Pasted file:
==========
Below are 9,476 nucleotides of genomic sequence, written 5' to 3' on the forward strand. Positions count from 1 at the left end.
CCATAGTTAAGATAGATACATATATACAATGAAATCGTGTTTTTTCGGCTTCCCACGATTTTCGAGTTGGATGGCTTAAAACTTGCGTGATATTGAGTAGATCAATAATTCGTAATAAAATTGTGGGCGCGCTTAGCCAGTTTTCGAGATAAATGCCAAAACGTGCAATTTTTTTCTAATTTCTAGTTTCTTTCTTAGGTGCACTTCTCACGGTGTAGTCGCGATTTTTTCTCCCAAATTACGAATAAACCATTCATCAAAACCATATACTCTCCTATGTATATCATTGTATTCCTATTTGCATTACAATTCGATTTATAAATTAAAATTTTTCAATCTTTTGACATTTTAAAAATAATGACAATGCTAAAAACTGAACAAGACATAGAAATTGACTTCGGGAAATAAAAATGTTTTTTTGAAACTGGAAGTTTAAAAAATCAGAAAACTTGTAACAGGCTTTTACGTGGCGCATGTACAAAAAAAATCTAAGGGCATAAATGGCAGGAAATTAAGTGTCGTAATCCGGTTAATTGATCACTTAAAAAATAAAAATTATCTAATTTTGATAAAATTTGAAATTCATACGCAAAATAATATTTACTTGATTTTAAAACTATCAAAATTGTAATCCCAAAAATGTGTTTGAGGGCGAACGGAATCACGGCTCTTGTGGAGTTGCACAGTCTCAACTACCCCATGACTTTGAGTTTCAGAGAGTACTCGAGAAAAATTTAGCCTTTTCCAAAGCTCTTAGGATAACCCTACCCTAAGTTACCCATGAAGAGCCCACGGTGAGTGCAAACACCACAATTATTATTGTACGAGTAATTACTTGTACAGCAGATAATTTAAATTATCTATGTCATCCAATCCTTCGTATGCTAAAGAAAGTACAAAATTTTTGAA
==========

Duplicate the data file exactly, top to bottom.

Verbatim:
Below are 9,476 nucleotides of genomic sequence, written 5' to 3' on the forward strand. Positions count from 1 at the left end.
CCATAGTTAAGATAGATACATATATACAATGAAATCGTGTTTTTTCGGCTTCCCACGATTTTCGAGTTGGATGGCTTAAAACTTGCGTGATATTGAGTAGATCAATAATTCGTAATAAAATTGTGGGCGCGCTTAGCCAGTTTTCGAGATAAATGCCAAAACGTGCAATTTTTTTCTAATTTCTAGTTTCTTTCTTAGGTGCACTTCTCACGGTGTAGTCGCGATTTTTTCTCCCAAATTACGAATAAACCATTCATCAAAACCATATACTCTCCTATGTATATCATTGTATTCCTATTTGCATTACAATTCGATTTATAAATTAAAATTTTTCAATCTTTTGACATTTTAAAAATAATGACAATGCTAAAAACTGAACAAGACATAGAAATTGACTTCGGGAAATAAAAATGTTTTTTTGAAACTGGAAGTTTAAAAAATCAGAAAACTTGTAACAGGCTTTTACGTGGCGCATGTACAAAAAAAATCTAAGGGCATAAATGGCAGGAAATTAAGTGTCGTAATCCGGTTAATTGATCACTTAAAAAATAAAAATTATCTAATTTTGATAAAATTTGAAATTCATACGCAAAATAATATTTACTTGATTTTAAAACTATCAAAATTGTAATCCCAAAAATGTGTTTGAGGGCGAACGGAATCACGGCTCTTGTGGAGTTGCACAGTCTCAACTACCCCATGACTTTGAGTTTCAGAGAGTACTCGAGAAAAATTTAGCCTTTTCCAAAGCTCTTAGGATAACCCTACCCTAAGTTACCCATGAAGAGCCCACGGTGAGTGCAAACACCACAATTATTATTGTACGAGTAATTACTTGTACAGCAGATAATTTAAATTATCTATGTCATCCAATCCTTCGTATGCTAAAGAAAGTACAAAATTTTTGAA